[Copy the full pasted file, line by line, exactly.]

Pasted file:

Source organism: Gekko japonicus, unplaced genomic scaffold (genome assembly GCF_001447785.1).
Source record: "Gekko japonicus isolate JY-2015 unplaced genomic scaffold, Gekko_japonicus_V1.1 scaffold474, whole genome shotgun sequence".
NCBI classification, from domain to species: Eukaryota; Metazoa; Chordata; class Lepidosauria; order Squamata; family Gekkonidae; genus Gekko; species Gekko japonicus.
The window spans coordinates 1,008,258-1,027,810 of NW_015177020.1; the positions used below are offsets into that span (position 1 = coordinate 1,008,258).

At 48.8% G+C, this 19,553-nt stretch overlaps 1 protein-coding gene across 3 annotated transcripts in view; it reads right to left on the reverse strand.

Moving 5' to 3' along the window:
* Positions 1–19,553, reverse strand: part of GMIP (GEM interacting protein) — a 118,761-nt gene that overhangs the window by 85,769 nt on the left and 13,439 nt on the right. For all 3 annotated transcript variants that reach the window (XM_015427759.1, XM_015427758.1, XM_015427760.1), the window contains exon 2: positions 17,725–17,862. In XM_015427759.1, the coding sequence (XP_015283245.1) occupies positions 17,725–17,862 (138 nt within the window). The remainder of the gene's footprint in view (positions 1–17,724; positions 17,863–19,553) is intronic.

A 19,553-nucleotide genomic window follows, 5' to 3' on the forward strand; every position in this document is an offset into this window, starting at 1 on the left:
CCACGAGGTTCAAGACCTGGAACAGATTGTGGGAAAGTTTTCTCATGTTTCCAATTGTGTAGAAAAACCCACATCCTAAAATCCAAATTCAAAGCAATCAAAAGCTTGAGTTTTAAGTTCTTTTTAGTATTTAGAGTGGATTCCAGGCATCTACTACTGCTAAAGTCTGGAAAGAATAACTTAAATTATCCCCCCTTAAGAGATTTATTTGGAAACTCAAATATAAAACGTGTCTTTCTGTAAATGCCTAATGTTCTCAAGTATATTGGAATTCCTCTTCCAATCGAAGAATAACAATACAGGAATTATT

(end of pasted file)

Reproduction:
Source organism: Gekko japonicus, unplaced genomic scaffold (genome assembly GCF_001447785.1).
Source record: "Gekko japonicus isolate JY-2015 unplaced genomic scaffold, Gekko_japonicus_V1.1 scaffold474, whole genome shotgun sequence".
NCBI classification, from domain to species: Eukaryota; Metazoa; Chordata; class Lepidosauria; order Squamata; family Gekkonidae; genus Gekko; species Gekko japonicus.
The window spans coordinates 1,008,258-1,027,810 of NW_015177020.1; the positions used below are offsets into that span (position 1 = coordinate 1,008,258).

At 48.8% G+C, this 19,553-nt stretch overlaps 1 protein-coding gene across 3 annotated transcripts in view; it reads right to left on the reverse strand.

Moving 5' to 3' along the window:
* Positions 1–19,553, reverse strand: part of GMIP (GEM interacting protein) — a 118,761-nt gene that overhangs the window by 85,769 nt on the left and 13,439 nt on the right. For all 3 annotated transcript variants that reach the window (XM_015427759.1, XM_015427758.1, XM_015427760.1), the window contains exon 2: positions 17,725–17,862. In XM_015427759.1, the coding sequence (XP_015283245.1) occupies positions 17,725–17,862 (138 nt within the window). The remainder of the gene's footprint in view (positions 1–17,724; positions 17,863–19,553) is intronic.

A 19,553-nucleotide genomic window follows, 5' to 3' on the forward strand; every position in this document is an offset into this window, starting at 1 on the left:
CCACGAGGTTCAAGACCTGGAACAGATTGTGGGAAAGTTTTCTCATGTTTCCAATTGTGTAGAAAAACCCACATCCTAAAATCCAAATTCAAAGCAATCAAAAGCTTGAGTTTTAAGTTCTTTTTAGTATTTAGAGTGGATTCCAGGCATCTACTACTGCTAAAGTCTGGAAAGAATAACTTAAATTATCCCCCCTTAAGAGATTTATTTGGAAACTCAAATATAAAACGTGTCTTTCTGTAAATGCCTAATGTTCTCAAGTATATTGGAATTCCTCTTCCAATCGAAGAATAACAATACAGGAATTATT